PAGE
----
When it comes to melanoma, the issues don’t disappear once the initial tumor is removed. In stage three of the disease, there is a 40 to 70 percent chance that cancer will spread to other organs even after the removal of the malignant mass.
Researchers at the Melanoma Institute of Australia conducted two drug trials with patients in stage three of the disease who had recently undergone cancer-removal surgery. One trial implemented targeted therapies which employed trametinib and dabrafenib, drugs meant to target a gene mutation that spreads the cancer, and another trial employed two immunotherapy drugs. Both trials were conducted over a 12-month period. The first trial lowered the risk of melanoma returning by 53 percent, while the second trial saw a reduction of 35 percent.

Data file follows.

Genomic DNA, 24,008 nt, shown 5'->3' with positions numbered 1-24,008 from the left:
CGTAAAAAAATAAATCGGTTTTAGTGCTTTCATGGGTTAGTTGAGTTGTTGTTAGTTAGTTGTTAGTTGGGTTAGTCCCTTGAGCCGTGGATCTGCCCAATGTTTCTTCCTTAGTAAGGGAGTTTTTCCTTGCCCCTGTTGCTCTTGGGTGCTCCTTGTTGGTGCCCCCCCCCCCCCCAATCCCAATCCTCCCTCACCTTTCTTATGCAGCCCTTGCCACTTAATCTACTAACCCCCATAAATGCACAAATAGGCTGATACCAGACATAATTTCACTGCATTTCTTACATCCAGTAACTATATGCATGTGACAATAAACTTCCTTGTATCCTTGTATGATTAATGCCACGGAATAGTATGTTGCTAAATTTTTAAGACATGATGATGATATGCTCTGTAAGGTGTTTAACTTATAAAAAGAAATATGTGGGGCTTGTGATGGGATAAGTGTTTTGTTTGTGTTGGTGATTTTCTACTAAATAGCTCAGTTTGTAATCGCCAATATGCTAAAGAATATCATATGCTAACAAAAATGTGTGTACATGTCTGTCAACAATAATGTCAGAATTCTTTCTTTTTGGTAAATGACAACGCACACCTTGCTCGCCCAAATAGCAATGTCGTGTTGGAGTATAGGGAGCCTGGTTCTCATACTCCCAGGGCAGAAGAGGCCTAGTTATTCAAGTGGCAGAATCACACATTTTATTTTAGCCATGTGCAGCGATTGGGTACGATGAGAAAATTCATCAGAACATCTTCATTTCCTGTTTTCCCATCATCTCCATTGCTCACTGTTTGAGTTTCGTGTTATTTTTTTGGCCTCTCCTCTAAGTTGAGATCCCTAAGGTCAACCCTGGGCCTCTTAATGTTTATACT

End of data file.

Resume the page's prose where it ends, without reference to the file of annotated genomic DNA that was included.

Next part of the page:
Professor Georgia Long, the lead author of the study, spoke to the revolutionary nature of the research, via The Sun.
“This will change how melanoma is treated around the world, as we no longer have to passively wait to see if the melanoma spreads…We can now actively and effectively attack the melanoma at an earlier stage, reducing the dreadful anxiety for patients about progressing to a potentially terminal illness and ensuring they have much better outcomes.”
Since the study has only recently been published, the therapies will take some time to trickle down to every patient, but the results are incredibly encouraging. As always, prevention is key, and staying informed on the facts of skin cancer can prove to be one of the best weapons in the battle against the disease.
[Source: The Sun]